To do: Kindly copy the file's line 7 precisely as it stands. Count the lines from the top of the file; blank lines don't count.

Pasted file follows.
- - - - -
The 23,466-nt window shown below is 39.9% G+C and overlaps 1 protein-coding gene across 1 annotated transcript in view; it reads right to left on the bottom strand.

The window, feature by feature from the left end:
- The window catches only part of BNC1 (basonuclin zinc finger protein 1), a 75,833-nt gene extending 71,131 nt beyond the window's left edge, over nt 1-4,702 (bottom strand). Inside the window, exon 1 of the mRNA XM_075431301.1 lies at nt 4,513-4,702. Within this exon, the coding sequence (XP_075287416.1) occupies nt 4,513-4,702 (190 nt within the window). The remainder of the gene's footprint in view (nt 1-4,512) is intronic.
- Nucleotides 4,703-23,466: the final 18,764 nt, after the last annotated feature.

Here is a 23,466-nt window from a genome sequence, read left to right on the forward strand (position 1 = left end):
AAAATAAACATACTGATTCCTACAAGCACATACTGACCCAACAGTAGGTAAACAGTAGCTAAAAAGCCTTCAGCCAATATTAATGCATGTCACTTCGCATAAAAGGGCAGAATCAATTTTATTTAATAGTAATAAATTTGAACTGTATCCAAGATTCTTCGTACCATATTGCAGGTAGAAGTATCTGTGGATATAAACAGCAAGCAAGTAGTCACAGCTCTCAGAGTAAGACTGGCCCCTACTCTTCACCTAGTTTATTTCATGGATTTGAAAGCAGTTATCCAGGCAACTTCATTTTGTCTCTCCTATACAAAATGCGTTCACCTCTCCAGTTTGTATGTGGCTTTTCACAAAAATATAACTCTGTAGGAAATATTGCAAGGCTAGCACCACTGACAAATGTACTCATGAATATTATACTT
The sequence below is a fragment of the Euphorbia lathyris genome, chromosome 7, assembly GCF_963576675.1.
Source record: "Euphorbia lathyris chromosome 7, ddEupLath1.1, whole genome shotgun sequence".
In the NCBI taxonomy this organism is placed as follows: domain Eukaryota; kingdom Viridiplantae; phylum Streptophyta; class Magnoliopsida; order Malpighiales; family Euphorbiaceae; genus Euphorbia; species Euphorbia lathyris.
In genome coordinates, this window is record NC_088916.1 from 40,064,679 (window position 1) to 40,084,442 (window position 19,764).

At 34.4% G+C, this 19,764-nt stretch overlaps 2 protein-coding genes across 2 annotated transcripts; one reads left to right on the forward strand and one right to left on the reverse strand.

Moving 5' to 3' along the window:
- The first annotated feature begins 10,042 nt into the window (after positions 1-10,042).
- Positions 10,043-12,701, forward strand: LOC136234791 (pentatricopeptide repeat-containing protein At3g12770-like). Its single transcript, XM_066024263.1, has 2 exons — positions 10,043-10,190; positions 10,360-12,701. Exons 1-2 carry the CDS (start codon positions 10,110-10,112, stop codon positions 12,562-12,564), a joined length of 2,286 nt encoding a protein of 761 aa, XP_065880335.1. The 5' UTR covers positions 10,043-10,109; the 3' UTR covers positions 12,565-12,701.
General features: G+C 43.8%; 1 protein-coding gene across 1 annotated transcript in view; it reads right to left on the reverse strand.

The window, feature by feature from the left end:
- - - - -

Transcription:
The sequence below is a fragment of the Euphorbia lathyris genome, chromosome 7, assembly GCF_963576675.1.